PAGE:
Comments (9)

9 responses to “Removing line artifacts using “Black Area” data”

  1. n8willis says:

    Seems like the median might be a good assumption for the image area, but might not be a good assumption for the black area. If I’m understanding correctly, the black area supposedly receives no sensor input, so its un-adjusted values are going to be all error. That could vary significantly more (though maybe over a smaller domain) than valid image data would.

    I haven’t plotted it or anything; I’m just thinking out loud.


    • Klaus Post says:

      I did notice a few dead pixels reading 0 or 1, or a similar small value in the black area, so therefore I used the median, since it usually makes sense in a noisy environment.

      Using average gives slightly worse average difference when subtracting a single line (77.1), but improves amplification normalization slightly to 106.4.

      But it is still way worse than 68 for the uncompensated values.

      • n8willis says:

        But I don’t know that random sensor data (such as in the black) would even be normally distributed; I assume it’s “accumulated” so it would have a different shape (poisson? log-normal?); you certainly couldn’t expect it to be centered around 50% — maybe the geometric mean would be more appropriate, I know they use that for signal detection.

        Anyway, it’s been too long since I did any stats…. But now I can’t stop thinking about it….


        • Klaus Post says:

          Looking at plots of the black area data, 50% seem like a sweet spot. There are a few values that are quite far away from the others, while most are on a “center line”.

          I did a similar shot at ISO 200, and the result is the same – there isn’t any reliable correlation between the black area data and image data, neither when using average nor median values.

          Excel sheet at:

          (The raw data show slight left to right gradient in the image data, but it shouldn’t really affect the result).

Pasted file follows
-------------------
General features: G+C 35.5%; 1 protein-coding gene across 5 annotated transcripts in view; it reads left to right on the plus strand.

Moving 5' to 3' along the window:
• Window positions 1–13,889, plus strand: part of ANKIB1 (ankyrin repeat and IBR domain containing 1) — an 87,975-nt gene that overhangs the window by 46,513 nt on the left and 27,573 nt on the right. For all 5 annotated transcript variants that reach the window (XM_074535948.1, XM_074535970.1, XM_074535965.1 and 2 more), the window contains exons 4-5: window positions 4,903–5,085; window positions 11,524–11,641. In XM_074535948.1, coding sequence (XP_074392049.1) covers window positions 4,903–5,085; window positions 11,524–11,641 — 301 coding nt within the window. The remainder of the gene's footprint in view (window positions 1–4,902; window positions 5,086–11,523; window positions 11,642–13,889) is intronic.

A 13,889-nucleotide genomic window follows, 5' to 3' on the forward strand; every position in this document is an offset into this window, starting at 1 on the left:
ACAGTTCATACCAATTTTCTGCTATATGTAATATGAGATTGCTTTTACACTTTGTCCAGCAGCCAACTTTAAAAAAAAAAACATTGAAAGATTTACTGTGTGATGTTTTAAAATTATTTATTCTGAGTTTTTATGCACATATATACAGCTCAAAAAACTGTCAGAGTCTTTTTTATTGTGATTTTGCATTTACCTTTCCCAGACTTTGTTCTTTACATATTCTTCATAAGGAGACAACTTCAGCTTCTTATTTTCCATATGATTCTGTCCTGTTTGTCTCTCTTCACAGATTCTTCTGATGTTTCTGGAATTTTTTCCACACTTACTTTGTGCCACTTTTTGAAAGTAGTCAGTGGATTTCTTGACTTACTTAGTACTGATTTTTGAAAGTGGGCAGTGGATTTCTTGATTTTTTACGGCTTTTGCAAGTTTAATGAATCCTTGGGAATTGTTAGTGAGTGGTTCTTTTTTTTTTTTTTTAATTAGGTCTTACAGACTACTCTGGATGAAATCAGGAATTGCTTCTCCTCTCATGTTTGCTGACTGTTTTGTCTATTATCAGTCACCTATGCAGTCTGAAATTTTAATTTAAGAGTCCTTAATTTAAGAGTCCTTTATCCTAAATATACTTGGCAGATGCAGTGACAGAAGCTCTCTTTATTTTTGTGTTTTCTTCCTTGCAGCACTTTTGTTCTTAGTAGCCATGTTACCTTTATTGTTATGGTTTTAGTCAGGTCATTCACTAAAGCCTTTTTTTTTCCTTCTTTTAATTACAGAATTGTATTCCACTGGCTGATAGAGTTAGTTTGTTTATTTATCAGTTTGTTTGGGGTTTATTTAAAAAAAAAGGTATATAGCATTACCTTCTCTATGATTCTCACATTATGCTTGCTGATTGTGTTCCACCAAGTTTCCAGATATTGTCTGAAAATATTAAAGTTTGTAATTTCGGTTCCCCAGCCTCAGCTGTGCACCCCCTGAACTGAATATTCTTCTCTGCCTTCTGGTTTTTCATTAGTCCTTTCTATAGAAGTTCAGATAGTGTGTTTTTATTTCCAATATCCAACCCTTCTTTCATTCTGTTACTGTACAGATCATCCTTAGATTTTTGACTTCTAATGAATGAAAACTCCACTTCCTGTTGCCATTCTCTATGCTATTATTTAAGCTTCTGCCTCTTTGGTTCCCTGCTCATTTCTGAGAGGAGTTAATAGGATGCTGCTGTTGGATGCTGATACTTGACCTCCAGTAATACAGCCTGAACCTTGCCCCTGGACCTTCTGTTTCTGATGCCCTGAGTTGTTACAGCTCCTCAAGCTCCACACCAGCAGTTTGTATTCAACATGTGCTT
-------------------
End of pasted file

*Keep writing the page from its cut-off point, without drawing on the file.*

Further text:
2. Anders Brander says:

    I have tried the exact same method some years ago. I came to almost the same conclusion: The blacked out data is useless for this purpose as is :)

    • Anders Brander says:

      I have successfully used blacked out pixels for estimating black level for Canon cameras thou.

      Well. That was before RawSpeed.

      • Klaus Post says:

        Yes, it is very handy for estimating the overall black-level, when you don’t know what the sensor spits out, but unfortunately I cannot see it being useful for eliminating sensor amplification artefacts. :(

    • Klaus Post says:

      Not a useful comparison – it shows nothing. It shows by subtracting random data from random data close to black and clamping it to black gives a more black image.

      Granted, it seems like his camera has more vertical artefacts, but I cannot see why it should give a significantly different results.

      I don’t believe darkframes are the answer either – beside being hugely impractical, they must be taken with the same equipment, at the same time (sensor/amplifier temperature), and ISO/exposure settings. If your darkframe is not 100% correct, you will ADD noise to the image.

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Klaus Post on June 20, 2010